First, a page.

But as a groundbreaking new exhibit at the Autry Museum of Western Heritage reveals, Disney was fascinated by the American West throughout his long career, and, inevitably, the Disney version of the West has helped to shape our own.
Born in Chicago in , transplanted to Kansas City, Mo. The exhibit suggests that the West with the most emotional resonance for Disney was not the stark Southwestern landscape that galvanized John Ford but the rural frontier of Kansas and the other prairie states at the turn of the century.
Disney had dreams of turning the model into a traveling exhibit that would allow the world to share his vision of the frontier, until he realized he needed something on a far grander scale.
Once Disney set his heart on creating something entirely new in family entertainment, he turned to his brother and partner, Roy Disney, to help him get the financing for what would become Disneyland. Walt stood firm.
To pay for the project, he made a deal with ABC--the least powerful of the young television networks that most movie moguls regarded as their archenemies--to provide it with Disney programming in exchange for support. The first TV-oriented project Disney undertook was a series of shows on the life of frontiersman Davy Crockett.
No one, including the visionary Walt Disney, could have predicted the Crockett frenzy that marked that year. The face of the star, Fess Parker, who had been cast in the role in part because James Arness would have cost too much, became as familiar as that of President Dwight D.
Hollywood's West: The American Frontier in Film, Television, and History
According to Persistence of Vision, a Utah-based journal devoted to Disneyana, the public was not resigned to an accurate ending to the miniseries. Margaret J. King, who analyzed the Crockett craze in a doctoral dissertation for the University of Hawaii in , believes the madness was a watershed in American popular culture.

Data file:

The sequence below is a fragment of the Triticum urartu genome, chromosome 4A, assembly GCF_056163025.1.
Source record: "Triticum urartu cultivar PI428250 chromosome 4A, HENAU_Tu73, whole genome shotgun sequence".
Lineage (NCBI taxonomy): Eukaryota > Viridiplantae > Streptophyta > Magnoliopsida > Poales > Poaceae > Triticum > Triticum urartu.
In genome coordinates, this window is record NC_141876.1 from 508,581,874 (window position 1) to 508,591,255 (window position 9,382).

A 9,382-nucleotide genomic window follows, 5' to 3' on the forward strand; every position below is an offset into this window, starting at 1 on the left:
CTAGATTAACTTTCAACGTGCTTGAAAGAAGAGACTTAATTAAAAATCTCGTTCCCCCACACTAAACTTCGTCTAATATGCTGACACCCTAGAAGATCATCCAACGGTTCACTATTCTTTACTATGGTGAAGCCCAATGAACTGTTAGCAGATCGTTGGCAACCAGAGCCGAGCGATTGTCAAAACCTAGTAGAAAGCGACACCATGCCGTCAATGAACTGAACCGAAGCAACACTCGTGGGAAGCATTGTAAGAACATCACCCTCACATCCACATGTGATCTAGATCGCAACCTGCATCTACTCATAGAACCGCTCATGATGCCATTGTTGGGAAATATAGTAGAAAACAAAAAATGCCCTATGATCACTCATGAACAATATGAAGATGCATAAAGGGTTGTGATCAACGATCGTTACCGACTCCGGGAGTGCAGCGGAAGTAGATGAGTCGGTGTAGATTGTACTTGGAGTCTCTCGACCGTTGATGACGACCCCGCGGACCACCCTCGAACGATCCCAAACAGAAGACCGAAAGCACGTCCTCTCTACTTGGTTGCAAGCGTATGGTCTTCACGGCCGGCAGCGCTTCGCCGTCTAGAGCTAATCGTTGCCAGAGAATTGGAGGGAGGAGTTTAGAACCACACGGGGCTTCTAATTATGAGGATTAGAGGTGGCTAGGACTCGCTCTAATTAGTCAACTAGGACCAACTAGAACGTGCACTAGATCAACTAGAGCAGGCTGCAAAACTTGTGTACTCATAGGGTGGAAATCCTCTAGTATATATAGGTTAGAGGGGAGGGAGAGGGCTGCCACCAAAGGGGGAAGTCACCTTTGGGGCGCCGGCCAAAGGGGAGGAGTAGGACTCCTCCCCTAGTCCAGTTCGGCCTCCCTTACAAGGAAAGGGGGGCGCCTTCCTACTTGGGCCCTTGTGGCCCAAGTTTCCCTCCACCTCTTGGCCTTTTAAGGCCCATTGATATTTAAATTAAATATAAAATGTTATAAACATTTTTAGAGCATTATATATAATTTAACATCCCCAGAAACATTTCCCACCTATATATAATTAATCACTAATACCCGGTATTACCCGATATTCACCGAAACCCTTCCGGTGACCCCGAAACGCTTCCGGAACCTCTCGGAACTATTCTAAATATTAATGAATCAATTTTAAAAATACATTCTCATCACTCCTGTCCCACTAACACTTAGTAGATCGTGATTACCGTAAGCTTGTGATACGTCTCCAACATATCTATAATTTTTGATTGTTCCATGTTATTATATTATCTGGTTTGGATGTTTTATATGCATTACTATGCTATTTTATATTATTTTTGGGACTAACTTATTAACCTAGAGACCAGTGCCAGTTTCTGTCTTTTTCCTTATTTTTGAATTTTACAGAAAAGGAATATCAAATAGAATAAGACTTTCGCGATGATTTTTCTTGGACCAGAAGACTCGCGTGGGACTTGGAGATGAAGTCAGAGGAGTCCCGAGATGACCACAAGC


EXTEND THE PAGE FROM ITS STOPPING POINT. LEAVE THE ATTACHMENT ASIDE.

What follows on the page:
- Full text of "Hollywoods West - The American Frontier In Film Television and History";
- The Churches of Philadelphia and Laodicea in Revelation: Two Attitudes; Two Destinies.
- Hell on Wheels (2011-2016) Season 5 in Laramie, Wyoming.
- Product details.
- Ward of the State Prophets: The Importance of Mentorship & Connection.
- Ties That Bond.
Moreover, it marked the emergence of the baby-boom generation as a major economic force in America--the first child market--and one that remains the largest target for U. To discerning critics, historians, and fans, the Western undeniably includes some of the finest motion pictures ever made, remaining for decades a preferred genre for directors, producers, and stars central to American—even to world—. An unknown error has occurred.
Please click the button below to reload the page. If the problem persists, please try again in a little while. Rollins, John E. No cover image. Read preview.
Synopsis American historians such as Frederick Jackson Turner have argued that the West has been the region that most clearly defines American democracy and the national ethos. Throughout the twentieth century, the "frontier thesis" influenced film and television producers who used the West as a backdrop for an array of dramatic explorations of America's history and the evolution of its culture and values. The common themes found in Westerns distinguish the genre as a quintessentially American form of dramatic art.
In Hollywood's West, Peter C. O'Connor, and the nation's leading film scholars analyze popular conceptions of the frontier as a fundamental element of American history and culture. This volume examines classic Western films and programs that span nearly a century, from Cimarron to Turner Network Television's recent made-for-TV movies.
'The Magnificent Seven,' 'The Lone Ranger,' and the Whitewashing of Western Movies - The Atlantic
Many of the films discussed here are considered among the greatest cinematic landmarks of all time. The essays highlight the ways in which Westerns have both shaped and reflected the dominant social and political concerns of their respective eras. While Cimarron challenged audiences with an innovative, complex narrative, other Westerns of the early sound era such as The Great Meadow frequently presented nostalgic visions of a simpler frontier era as a temporary diversion from the hardships of the Great Depression.